Guess which 'space age' car is most valuable

Jay Leno finds out which 'space age' car appreciates best

New cars. New technology.

Since the invention of the automobile, engineers and designers have taken the latest developments in aerodynamics and efficiency and put them together in the most appealing package they could build. The cutting-edge results often seemed "space age," at least for their time.

On CNBC's "Jay Leno's Garage," auto appraiser Donald Osborne and Jay Leno examine three different cars that were all once thought of as space age, to see which one appreciated best.

Which of these three space age cars appreciates best?
Source: CNBC

1. 1937 Panhard Dynamic

Panhard designed this futuristic car to be as advanced as it could be. Engineers used all their knowledge of aerodynamics to perfect the flow of air around the Dynamic, including a special front grille as well as fenders that were integrated into the car's body to cover the wheels.

To enhance the driving experience, Panhard also added extra glass that curved around the edge of where the windshield normally stopped. This allowed for a panoramic view.

1961 Chrysler 300G
Source: CNBC

2. 1961 Chrysler 300G

When people debate the origin of muscle cars, there's a strong argument to be made for the Chrysler letter cars. This one is the G.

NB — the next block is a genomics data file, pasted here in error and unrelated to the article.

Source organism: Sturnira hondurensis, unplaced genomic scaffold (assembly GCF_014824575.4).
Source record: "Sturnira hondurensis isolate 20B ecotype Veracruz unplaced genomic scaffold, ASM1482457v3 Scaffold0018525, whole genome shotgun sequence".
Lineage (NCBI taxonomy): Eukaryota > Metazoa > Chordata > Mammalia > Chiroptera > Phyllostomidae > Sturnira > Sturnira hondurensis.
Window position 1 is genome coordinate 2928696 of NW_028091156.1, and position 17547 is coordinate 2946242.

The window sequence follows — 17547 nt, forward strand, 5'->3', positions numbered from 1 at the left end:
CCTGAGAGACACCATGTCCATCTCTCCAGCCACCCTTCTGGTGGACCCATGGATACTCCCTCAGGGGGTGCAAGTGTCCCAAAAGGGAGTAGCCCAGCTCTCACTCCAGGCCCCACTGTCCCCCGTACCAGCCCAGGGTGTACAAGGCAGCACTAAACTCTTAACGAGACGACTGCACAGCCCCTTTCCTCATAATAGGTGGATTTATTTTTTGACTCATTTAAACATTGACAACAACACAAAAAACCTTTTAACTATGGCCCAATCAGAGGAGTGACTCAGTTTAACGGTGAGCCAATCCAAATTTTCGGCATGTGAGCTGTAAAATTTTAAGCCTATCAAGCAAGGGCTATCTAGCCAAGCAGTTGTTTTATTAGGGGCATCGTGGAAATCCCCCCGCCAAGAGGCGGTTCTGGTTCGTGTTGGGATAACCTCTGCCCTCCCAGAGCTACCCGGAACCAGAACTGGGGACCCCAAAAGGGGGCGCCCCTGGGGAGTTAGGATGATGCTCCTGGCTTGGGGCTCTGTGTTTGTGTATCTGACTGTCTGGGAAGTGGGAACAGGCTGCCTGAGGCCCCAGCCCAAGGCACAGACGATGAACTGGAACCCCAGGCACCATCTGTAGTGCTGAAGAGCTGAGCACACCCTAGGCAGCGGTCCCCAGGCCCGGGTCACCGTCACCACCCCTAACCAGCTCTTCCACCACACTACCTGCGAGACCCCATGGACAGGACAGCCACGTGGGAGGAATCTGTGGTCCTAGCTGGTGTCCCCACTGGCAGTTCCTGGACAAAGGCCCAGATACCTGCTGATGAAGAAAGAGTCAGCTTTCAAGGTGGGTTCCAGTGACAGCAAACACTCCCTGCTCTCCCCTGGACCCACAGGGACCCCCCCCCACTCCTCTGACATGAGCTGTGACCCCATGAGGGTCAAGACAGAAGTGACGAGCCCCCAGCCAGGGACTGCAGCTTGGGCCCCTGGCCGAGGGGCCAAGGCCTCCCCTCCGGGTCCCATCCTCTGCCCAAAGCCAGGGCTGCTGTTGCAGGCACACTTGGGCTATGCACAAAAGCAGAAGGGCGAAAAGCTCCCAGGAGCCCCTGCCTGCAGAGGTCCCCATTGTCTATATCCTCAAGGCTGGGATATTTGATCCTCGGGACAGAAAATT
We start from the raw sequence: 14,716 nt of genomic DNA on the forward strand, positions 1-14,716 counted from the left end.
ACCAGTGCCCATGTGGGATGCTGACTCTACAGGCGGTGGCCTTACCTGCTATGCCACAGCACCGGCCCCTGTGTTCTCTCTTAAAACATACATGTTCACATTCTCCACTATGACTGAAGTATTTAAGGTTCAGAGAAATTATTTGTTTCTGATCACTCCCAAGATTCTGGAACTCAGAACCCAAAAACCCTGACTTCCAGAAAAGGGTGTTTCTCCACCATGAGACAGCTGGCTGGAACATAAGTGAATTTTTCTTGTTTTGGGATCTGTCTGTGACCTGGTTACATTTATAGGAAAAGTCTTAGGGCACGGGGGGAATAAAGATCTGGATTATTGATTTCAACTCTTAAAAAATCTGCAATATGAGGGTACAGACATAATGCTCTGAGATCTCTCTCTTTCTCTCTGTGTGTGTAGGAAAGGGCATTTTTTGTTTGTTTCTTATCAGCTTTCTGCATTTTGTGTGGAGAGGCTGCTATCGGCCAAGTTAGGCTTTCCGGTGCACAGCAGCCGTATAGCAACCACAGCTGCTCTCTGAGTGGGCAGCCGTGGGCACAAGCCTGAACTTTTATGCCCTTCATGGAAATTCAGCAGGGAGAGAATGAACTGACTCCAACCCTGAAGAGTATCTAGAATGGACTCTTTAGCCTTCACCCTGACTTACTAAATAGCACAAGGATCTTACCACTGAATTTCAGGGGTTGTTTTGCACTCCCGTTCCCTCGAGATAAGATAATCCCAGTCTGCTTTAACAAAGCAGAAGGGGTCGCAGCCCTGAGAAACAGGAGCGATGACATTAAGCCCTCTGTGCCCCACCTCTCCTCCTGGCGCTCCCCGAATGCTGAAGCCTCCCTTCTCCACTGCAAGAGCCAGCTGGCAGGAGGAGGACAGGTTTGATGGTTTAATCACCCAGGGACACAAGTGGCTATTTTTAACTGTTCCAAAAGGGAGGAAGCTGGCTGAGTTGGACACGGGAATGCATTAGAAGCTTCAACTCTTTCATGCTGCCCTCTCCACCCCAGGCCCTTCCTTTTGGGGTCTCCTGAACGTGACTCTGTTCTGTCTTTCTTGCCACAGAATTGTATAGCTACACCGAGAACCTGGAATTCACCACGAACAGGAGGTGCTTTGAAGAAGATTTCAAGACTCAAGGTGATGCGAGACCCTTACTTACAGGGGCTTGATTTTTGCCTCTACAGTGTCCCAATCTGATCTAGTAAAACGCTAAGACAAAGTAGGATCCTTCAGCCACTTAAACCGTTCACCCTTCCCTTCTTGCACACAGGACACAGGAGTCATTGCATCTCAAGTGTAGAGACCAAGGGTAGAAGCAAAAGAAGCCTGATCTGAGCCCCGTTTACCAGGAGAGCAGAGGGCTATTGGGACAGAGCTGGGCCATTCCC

The Chrysler letter cars broke performance records that had been held for decades, records previously held by the Duesenberg SJ.

The 300G was big and heavy, but it was also fast. It had 375 horsepower, which was amazing in 1961.

But it was the styling that really turned heads. And not always in a good way. Many people disliked the design because it felt a bit too rocket-like. However, there's something about it now that, as Leno puts it, is "classically American."

Under the hood of a 1972 Citroën SM
Source: CNBC

3. 1972 Citroën SM

This is one of Donald Osborne's favorite cars ever. He raves about the pairing of a French body with a Maserati engine. The results simply didn't look like anything else out there.

Especially under the hood.

There you find several thick rubber spheres. They were once filled with fluid on one side and nitrogen on the other. A compressor caused the rubber to push the fluid, which would then raise the car up and down without springs.

The car is quiet and intimidating. But how does it compare to the two other formerly space age cars when it comes to appreciation? You'll have to watch the video to find out.

CNBC's "Jay Leno's Garage" airs Wednesdays at 10 p.m. ET.

Jay Leno reveals which of these 3 made-for-water cars has appreciated best